I lost any affection I had for squirrels years ago when one of them tried to eat our patio table. This one was pushing me toward a full-on, squirrel-hating, “Caddyshack“-style Varmint Cong mission of destruction. I went to the home improvement store to see what they had in the way of squirrel poison. All I could find were rat baits that didn’t look like something a squirrel would eat. Ironically, they were on the shelf right next to a bag of corn and seeds with a picture of squirrels on it. People are actually feeding these animals? On purpose? The only thing I could find that addressed squirrels was a Havahart — Get it? “Have a heart?” — trap that would supposedly allow me to trap the animal and take it away. I was thinking maybe I would ship it to Australia. I took the trap home, followed the instructions, and then tested it. Despite many attempts and repeated reviewing of the instructions, I couldn’t get it to work. So I headed back to the store. This time, I tried the trap in the store. Same story. No one seemed willing to help me test the product, but they all insisted they’d never had a complaint about it. I decided this trap just wasn’t going to work. My only other option was to try the “Easy Set” version, which was a size up, meant for raccoons and possums. It was easy to set up and it worked. Unfortunately, this small squirrel was too light and even with the trigger mechanism weighted, he came in and out as he pleased, leaving behind only a scattering of empty sunflower seed shells.
By this time, still pulling three nests a day out of my engine, laying awake at night wondering what he was chewing on, I began to get a little crazy. Spotting the squirrel from a bedroom window one day as I was getting dressed, I ran out into the front yard wearing only one of those robes that’s basically a towel and velcro and chased the squirrel to a tree, where I yelled obscenities and threw rocks at him until he hopped over the roof toward the backyard. I didn’t care what the neighbors thought. I wanted that tree rat dead, or at least very far away.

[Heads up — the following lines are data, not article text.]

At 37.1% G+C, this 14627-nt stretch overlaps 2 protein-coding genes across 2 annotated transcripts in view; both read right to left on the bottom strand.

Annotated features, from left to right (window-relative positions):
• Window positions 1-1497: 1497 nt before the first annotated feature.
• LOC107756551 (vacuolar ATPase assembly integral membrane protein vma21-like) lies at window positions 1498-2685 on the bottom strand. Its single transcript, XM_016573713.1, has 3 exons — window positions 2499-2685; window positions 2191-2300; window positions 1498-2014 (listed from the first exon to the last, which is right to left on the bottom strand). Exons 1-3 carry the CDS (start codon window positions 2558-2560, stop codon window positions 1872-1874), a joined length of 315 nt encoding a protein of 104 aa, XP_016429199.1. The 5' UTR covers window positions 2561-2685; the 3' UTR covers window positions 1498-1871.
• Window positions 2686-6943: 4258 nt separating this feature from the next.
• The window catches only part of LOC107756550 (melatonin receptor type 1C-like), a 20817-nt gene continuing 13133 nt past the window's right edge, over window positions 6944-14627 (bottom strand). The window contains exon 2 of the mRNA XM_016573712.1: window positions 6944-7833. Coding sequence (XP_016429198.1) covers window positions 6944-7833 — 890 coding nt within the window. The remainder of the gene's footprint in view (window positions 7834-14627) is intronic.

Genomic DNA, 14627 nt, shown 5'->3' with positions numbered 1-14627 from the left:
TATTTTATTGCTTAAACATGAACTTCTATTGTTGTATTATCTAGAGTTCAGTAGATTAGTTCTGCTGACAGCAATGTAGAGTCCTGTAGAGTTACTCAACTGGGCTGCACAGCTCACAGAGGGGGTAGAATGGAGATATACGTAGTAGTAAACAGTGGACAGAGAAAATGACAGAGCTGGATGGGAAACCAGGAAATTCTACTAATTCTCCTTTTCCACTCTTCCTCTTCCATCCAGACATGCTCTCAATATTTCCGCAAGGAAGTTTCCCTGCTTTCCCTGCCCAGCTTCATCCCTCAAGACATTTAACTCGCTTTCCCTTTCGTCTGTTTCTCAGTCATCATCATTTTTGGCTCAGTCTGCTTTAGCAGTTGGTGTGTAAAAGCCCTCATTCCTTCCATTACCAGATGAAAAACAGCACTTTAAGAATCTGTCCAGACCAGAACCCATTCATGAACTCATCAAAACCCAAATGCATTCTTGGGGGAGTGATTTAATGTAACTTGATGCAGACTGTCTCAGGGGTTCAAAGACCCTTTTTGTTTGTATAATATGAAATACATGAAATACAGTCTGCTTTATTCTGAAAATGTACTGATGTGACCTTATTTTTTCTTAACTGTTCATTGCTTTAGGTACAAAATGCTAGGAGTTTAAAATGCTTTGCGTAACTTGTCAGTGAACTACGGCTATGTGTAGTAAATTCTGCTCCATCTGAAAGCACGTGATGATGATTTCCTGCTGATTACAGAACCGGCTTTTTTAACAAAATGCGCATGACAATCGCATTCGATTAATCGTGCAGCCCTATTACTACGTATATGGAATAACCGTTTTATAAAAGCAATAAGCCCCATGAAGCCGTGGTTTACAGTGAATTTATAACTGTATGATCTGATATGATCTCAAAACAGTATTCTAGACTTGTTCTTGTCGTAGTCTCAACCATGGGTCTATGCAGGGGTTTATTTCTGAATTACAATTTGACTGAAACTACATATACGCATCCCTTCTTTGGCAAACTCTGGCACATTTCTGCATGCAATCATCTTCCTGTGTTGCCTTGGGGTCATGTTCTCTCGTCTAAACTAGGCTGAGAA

So back to the home improvement store I went. I was going to see if they had any more of the small Havahart traps. They didn’t. I went to two more stores, but no traps. People kept suggesting getting a pellet gun. This was starting to appeal to me. I began to feel my Arkansas roots and could imagine myself sitting in the backyard on a rocking chair, smoking a corncob pipe as I picked off the varmints from the back fence with my pellet gun. However, in a last-ditch effort to save the world from the possibilities of an armed me, I picked up a couple of rat traps — a big version of the old-school wooden mousetraps with the metal wire on top. The squirrel was small enough that a rat trap might work, I thought. If not, I was going to shoot him.
Sure enough, a $1.95 rat trap was what finally did the trick. The squirrel set off the traps twice as he went for the peanut butter and sunflower seeds I’d used for bait. I reloaded and set the traps back under the car. The next morning, we found one of the traps on the other side of the driveway. No squirrel, but he’d apparently been snagged enough to drag the trap for 15 feet or so. I don’t know what happened to him after that. I’m sorry to say that I don’t care. The animal was destroying property and costing me money, and possibly soon my sanity.
I continued to check the engine every day for the next week to make sure he was gone. One day as my son and I were in his room, he suddenly ran to the window. (I’d managed to pass on my squirrel paranoia to my 6-year-old.) We watched together silently as a gray squirrel, slightly larger than the outlaw rodent, made its way down the same tree and into the yard. Then we sighed with relief as he hopped out into the street and over to a tree in the neighbor’s yard.
“Well, Mom,” Trevor said, looking up at me, “I guess you don’t have to buy a gun.”
“No, I guess I don’t.” At least for now.